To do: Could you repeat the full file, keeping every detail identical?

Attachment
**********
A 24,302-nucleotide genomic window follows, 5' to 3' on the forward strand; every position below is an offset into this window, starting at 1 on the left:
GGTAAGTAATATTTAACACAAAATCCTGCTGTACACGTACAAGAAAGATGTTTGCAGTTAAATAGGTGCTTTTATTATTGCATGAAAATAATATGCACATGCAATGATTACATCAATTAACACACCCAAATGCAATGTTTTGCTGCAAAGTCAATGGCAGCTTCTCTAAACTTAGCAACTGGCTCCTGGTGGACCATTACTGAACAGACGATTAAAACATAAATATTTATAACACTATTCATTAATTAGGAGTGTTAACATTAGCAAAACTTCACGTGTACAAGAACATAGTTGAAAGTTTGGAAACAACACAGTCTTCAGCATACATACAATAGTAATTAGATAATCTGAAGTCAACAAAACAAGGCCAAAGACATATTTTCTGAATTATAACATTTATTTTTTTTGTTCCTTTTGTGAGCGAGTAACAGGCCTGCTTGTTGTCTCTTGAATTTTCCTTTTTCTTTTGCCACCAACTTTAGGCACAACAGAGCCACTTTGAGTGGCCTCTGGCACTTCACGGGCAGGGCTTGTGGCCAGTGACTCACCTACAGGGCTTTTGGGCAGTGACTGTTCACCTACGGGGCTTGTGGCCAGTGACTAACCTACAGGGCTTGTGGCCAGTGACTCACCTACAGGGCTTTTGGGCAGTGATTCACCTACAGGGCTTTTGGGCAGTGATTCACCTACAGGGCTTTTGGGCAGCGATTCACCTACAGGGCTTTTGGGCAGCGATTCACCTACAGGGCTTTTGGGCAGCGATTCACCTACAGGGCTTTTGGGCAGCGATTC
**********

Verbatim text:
A 24,302-nucleotide genomic window follows, 5' to 3' on the forward strand; every position below is an offset into this window, starting at 1 on the left:
GGTAAGTAATATTTAACACAAAATCCTGCTGTACACGTACAAGAAAGATGTTTGCAGTTAAATAGGTGCTTTTATTATTGCATGAAAATAATATGCACATGCAATGATTACATCAATTAACACACCCAAATGCAATGTTTTGCTGCAAAGTCAATGGCAGCTTCTCTAAACTTAGCAACTGGCTCCTGGTGGACCATTACTGAACAGACGATTAAAACATAAATATTTATAACACTATTCATTAATTAGGAGTGTTAACATTAGCAAAACTTCACGTGTACAAGAACATAGTTGAAAGTTTGGAAACAACACAGTCTTCAGCATACATACAATAGTAATTAGATAATCTGAAGTCAACAAAACAAGGCCAAAGACATATTTTCTGAATTATAACATTTATTTTTTTTGTTCCTTTTGTGAGCGAGTAACAGGCCTGCTTGTTGTCTCTTGAATTTTCCTTTTTCTTTTGCCACCAACTTTAGGCACAACAGAGCCACTTTGAGTGGCCTCTGGCACTTCACGGGCAGGGCTTGTGGCCAGTGACTCACCTACAGGGCTTTTGGGCAGTGACTGTTCACCTACGGGGCTTGTGGCCAGTGACTAACCTACAGGGCTTGTGGCCAGTGACTCACCTACAGGGCTTTTGGGCAGTGATTCACCTACAGGGCTTTTGGGCAGTGATTCACCTACAGGGCTTTTGGGCAGCGATTCACCTACAGGGCTTTTGGGCAGCGATTCACCTACAGGGCTTTTGGGCAGCGATTCACCTACAGGGCTTTTGGGCAGCGATTC